9 March 2001

Prayers for an end to outbreak before harvest

Contractors around the

country are feeling the

impact of the foot-and-mouth

outbreak which took a grip

18 days ago. Andy Moore

spoke to three contractors

to see how their businesses

are faring

LIKE hundreds of contractors in the UK, Robert Self is hoping and praying the foot-and-mouth disease will be fully contained before he harvests 800ha (2000 acres) of grass silage in mid-April.

"We harvest and cart silage over 70 miles from the Essex border up to Norfolk, which would create a high risk of transmitting the disease," says Mr Self, who is based at Creeting St Mary, Suffolk. "Fortunately, our neighbouring dairy farms are well spread out, although there is a risk imposed from a number of nearby pig farms."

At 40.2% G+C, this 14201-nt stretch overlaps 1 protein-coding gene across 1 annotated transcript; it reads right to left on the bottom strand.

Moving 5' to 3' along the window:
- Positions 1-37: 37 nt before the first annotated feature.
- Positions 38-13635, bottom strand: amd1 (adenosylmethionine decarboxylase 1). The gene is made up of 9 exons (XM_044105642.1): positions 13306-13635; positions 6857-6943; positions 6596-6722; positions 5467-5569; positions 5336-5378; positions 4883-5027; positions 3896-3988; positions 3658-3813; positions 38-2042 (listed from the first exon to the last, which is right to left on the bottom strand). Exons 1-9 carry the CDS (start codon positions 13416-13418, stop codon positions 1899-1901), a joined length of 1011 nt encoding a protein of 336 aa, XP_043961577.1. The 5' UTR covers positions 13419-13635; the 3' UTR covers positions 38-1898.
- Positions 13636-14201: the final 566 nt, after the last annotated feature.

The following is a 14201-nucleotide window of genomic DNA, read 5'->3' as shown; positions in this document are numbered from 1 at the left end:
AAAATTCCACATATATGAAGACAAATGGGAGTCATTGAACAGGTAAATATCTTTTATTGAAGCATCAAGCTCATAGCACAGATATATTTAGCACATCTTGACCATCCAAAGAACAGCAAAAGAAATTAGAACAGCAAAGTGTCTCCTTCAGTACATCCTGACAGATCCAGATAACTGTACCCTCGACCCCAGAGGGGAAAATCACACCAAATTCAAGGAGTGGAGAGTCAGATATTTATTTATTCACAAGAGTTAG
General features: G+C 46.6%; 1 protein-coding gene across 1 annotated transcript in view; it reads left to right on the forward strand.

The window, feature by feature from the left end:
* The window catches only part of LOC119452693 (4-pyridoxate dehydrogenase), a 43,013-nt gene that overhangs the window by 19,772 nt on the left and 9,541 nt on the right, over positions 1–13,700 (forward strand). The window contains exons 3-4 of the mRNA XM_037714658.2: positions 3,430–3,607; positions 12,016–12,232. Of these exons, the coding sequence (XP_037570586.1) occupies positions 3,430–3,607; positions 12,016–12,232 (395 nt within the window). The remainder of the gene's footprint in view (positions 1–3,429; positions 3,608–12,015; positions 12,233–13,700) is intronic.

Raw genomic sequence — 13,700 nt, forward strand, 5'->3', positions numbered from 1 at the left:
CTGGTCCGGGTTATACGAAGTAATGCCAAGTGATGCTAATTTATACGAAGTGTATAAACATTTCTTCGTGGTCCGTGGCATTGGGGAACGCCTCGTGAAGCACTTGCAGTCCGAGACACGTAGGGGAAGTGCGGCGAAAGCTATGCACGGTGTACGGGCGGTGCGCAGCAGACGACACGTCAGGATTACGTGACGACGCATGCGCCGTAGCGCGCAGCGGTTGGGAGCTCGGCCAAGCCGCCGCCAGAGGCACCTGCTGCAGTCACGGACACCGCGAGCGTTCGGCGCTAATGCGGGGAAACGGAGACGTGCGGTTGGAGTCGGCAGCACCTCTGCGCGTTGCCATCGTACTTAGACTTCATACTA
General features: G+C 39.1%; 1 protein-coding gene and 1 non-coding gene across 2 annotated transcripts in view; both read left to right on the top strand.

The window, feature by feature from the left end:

At the moment, Mr Self says he is minimising the risk of spreading the disease by keeping machinery in one place. Further measures have been to employ the least amount of machinery for each job and giving equipment a thorough wash down before entering and leaving fields.

Current work includes supplying men and tractors to operate carrot planting machinery on behalf of three large growers, together with tractors and trailers to perform a carrot haulage service.

"Luckily there is little risk of transmitting the disease by keeping tractors and operators on vegetable farms which have little or no contact with livestock units," adds Mr Self. "But we do have some concerns that there may have been a risk of picking up or transmitting the disease when hauling carrots."

Looking ahead, Mr Self says he has a cautious view over the coming weeks for contractors and farmers alike.

"My main fear is the spread of the disease will get worse rather than better," he says. "Three quarters of our income is derived from livestock farms and if the disease takes hold, the consequences could be disastrous." &#42

Suffolk contractor Robert Self believes the foot-and-mouth crisis could have a disastrous affect on his business which depends on livestock farmers.